Electricity Meter Bypass Could Get You Jailed For Five Years

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The trend of bypassing, tampering with electricity meters and cables is not alien to Nigerians.

Stakeholders in the electricity sector have continuously bemoaned persistent energy theft and meter bypass, which they say result in loss of revenue and could potentially cripple the power sector.

In 2018, the Association of Electricity Distributors (ANED) said revenue losses traced to energy theft and poor payment amounted to N155.89 billion.

The Nigerian Electricity Regulatory Commission (NERC), in its 2019 first quarter report, said N2 is lost to energy theft and poor distribution equipment for every N10 worth of electricity received by DisCos.

In 2020, DisCos announced over N30 billion revenue loss monthly, owing to the high level of customer involvement in energy theft, meter bypass and vandalism.

To put an end to meter bypass, DisCos have deployed several measures like — threat of prosecution and compensation for customers who report violators.


Despite the prevalence of energy theft, a review of media reports suggests that a handful of arrests and convictions have been made.

Under the Electric Power Sector Reform (EPSRA) Act 2005, the law that gives legal backing to the creation of NERC, it is a criminal offence to bypass or tamper with electricity meters.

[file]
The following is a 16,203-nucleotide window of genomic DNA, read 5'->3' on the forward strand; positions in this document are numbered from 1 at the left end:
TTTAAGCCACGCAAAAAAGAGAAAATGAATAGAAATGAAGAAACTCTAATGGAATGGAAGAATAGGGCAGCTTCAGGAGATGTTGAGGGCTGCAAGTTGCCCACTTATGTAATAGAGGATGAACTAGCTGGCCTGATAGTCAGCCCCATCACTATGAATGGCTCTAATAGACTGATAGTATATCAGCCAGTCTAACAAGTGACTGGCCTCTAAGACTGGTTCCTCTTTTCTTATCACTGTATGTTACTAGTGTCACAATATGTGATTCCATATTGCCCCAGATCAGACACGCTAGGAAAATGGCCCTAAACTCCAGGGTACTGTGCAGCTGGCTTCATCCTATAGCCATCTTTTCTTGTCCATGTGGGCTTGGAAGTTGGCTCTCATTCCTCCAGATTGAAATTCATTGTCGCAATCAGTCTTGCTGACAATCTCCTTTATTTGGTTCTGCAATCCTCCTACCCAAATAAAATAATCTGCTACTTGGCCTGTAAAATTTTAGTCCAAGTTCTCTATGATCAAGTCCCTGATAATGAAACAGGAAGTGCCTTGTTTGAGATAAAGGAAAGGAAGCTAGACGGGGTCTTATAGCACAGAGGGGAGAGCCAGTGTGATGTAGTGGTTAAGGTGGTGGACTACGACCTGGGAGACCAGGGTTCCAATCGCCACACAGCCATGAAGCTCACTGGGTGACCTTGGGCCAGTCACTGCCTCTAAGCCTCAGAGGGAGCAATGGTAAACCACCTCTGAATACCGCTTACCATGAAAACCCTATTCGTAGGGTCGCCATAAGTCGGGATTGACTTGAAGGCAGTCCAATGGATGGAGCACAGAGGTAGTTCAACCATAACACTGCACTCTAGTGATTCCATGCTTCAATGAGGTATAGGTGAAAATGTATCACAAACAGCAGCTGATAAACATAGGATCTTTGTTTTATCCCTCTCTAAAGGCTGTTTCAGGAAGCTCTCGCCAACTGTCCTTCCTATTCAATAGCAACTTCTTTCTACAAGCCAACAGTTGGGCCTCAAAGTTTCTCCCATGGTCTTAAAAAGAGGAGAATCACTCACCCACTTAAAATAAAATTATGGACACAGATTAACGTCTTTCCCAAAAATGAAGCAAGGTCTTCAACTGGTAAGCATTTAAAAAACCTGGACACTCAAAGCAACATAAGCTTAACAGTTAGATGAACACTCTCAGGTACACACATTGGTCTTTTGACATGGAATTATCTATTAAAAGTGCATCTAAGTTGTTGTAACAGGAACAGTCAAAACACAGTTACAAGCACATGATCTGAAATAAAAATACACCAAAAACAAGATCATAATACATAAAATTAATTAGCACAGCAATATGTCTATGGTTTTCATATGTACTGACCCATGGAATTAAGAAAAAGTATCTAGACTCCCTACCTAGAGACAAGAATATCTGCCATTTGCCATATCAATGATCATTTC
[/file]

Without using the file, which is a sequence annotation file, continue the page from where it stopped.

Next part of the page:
Section 94(3) of the EPSRA Act 2005 criminalises any infraction against apparatus belonging to electricity companies with punishment for violators.

The section states: “Notwithstanding anything contained in any other law, any person who willfully destroys, injures or removes equipment or apparatus of a license commits an offence and is liable on conviction to imprisonment for a period of not less than five years and not more than seven years.”

This implies that those who engage in energy theft, by way of meter bypass, tampering or vandalism, have effectively committed an offence in breach of the act.


The act establishing the commission did not state the arrest of offenders as part of its functions.

However, the act makes provision for the commission to appoint an inspector (not a police inspector) who will effect the arrest and enforce certain provisions in the act.

According to the act, the commission can also employ the service of a police officer.

Section 94(2b) of the act states that: “Any person who: willfully delays or obstructs an inspector or police officer in the exercise of the powers or duties confined or imposed upon him by or under this act commit an offence and is liable on conviction to a fine not exceeding one hundred thousand naira or to imprisonment for a period not exceeding one year or to both such fine and imprisonment.”

Aside from the EPSRA Act 2005, there are other extant laws that criminalise meter bypass and tampering.

Section 10 of the Miscellaneous Offences Act states “any person who unlawfully disconnects, removes, damages, tampers, meddles with or in any way whatsoever interferes with any electric fittings, meters or other appliances used for generating, transforming, converting, conveyancing, supplying or selling electricity shall be guilty of an offence and liable on conviction to imprisonment for a term not exceeding 21 years”.